Researchers know that cancer treatment outcomes vary based on patients’ racial backgrounds. And they’ve long pointed to social and economic factors as the main reasons. New research suggests the story may be more complicated.
|Survival varies by race for liver cancer patients who undergo liver transplantation to treat their disease.|
Joseph Kim, M.D., assistant professor of surgery, and his colleagues analyzed data from about 24,000 liver cancer patients nationwide. His aim: to identify potential reasons that outcomes were different for different racial groups.
Survival rates for liver cancer overall have improved over the years. The progress may be due to advances in surgical technique, new targeted therapies and increased use of liver transplantation to treat early-stage tumors, Kim said.
However, the team found that survival has improved for some patients more than others, even when the patients receive comparable levels of treatment.
African-American and low-income patients had the poorest outcomes. Specifically, African-American patients had a 15 percent higher risk of death compared to Caucasian patients. And Asian-American patients did better: Their risk of death was 13 percent lower than Caucasian patients.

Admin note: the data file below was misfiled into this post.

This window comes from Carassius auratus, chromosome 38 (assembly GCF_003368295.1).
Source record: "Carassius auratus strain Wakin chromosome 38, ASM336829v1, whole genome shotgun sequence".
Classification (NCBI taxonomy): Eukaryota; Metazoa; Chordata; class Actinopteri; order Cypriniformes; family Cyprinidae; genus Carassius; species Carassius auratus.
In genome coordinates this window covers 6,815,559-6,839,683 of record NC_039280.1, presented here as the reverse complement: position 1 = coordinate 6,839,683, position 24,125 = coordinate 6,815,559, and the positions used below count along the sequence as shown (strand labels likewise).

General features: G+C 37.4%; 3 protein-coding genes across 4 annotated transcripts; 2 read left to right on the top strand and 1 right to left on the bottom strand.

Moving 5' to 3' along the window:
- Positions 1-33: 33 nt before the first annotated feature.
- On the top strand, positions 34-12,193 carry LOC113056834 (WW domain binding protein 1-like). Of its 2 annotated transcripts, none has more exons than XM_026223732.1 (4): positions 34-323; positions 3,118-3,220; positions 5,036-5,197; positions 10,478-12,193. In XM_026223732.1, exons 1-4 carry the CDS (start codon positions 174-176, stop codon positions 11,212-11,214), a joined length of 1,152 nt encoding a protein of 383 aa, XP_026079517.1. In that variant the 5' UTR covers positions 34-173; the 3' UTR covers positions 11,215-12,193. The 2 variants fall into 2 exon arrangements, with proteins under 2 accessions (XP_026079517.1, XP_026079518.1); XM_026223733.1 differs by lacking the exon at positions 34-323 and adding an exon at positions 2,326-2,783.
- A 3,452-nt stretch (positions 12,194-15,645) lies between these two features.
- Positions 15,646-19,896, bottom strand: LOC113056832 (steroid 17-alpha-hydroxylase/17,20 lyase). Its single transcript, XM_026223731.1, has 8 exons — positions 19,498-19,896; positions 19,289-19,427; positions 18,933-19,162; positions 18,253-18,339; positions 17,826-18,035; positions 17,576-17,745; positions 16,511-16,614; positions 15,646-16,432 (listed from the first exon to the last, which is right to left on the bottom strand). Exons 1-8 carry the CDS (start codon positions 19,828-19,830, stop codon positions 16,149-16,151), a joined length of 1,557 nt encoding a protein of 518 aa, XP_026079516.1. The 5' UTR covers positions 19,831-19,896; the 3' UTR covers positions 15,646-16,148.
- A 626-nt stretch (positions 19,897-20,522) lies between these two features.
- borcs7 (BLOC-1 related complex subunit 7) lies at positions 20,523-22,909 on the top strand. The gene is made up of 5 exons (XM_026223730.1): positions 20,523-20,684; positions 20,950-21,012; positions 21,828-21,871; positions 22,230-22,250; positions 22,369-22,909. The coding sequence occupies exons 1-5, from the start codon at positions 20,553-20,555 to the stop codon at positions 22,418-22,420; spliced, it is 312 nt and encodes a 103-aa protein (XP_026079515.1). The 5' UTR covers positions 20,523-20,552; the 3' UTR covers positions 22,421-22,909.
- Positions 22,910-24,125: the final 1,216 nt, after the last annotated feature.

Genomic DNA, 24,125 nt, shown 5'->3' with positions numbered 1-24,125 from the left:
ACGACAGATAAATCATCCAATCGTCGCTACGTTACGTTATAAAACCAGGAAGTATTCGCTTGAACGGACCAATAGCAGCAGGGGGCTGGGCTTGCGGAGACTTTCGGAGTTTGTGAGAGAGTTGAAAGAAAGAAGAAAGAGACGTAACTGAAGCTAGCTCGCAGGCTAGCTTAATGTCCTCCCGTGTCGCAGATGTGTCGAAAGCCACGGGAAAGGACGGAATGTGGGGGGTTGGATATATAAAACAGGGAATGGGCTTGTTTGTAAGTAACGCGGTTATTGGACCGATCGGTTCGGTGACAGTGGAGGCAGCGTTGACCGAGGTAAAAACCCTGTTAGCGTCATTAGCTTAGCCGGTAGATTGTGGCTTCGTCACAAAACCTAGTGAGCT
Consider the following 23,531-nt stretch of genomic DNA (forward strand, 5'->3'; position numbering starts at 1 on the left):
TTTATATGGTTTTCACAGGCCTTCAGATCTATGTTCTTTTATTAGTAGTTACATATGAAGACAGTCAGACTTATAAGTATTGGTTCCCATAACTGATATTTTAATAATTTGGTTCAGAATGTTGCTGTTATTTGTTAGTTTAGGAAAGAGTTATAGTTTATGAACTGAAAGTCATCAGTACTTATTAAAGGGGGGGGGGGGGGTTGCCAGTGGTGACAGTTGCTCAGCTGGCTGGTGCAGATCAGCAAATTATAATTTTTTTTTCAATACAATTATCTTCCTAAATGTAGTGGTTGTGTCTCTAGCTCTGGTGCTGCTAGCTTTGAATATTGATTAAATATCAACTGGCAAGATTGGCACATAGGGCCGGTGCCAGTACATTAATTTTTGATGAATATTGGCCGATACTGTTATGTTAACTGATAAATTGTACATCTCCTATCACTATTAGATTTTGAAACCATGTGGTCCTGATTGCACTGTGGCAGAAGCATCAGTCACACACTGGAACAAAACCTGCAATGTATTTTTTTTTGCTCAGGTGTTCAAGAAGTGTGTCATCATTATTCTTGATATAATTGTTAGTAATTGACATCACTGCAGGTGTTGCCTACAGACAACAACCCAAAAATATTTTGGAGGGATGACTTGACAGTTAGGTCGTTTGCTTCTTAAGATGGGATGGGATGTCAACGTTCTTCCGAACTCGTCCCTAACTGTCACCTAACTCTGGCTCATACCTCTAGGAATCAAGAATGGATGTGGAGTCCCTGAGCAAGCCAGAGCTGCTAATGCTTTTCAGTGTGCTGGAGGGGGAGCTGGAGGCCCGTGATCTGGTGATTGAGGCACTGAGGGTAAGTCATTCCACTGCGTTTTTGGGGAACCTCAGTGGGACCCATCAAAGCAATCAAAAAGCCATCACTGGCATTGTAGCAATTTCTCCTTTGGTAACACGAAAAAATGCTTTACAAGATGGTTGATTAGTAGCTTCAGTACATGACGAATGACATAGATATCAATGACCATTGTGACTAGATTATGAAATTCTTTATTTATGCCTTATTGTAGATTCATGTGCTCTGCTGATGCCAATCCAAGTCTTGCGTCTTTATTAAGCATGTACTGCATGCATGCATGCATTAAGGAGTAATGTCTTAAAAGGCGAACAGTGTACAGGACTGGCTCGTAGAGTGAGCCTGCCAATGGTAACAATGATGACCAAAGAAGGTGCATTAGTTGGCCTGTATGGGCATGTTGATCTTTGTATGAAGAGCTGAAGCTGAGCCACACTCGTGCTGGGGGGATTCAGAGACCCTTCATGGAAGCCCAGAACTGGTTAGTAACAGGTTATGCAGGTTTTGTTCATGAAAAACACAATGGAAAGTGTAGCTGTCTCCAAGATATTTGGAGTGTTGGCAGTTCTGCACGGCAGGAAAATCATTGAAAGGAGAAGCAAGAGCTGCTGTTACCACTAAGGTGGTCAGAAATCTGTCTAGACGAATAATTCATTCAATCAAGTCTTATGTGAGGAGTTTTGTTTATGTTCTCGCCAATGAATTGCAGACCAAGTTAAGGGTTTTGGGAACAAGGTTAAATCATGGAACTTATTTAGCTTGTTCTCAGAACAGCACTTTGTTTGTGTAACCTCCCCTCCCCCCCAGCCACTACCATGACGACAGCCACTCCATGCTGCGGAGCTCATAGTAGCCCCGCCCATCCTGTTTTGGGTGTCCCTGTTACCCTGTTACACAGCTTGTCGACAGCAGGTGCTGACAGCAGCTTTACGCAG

The team wondered if differences in access to care might have led to the differences in survivorship, Kim said, but they still found unequal outcomes by race even with equal treatment.
Digging deeper, Kim studied more than 4,000 records of liver cancer patients who underwent liver transplantation as part of their treatment. Despite similar care, African-Americans had the worst outcomes after transplantation, with a median survival of just over 30 months. Caucasian patients survived more than double that, while Asian-Americans survived nearly six years. Latinos fared best of all, with a median survival of almost seven years.
Although reasons for the disparities are hazy, researchers believe that differences in underlying disease may play a part in outcomes.
“It is clear that access, while still an important factor, is not the primary factor in the outcome disparities we see among the different racial and ethnic groups,” said Kim. “What we are learning is that in addition to providing the best treatment, we also need to pay more attention to post-treatment variables in our overall survivorship care.”
Kim and colleagues are now studying the role genes may play in outcome differences.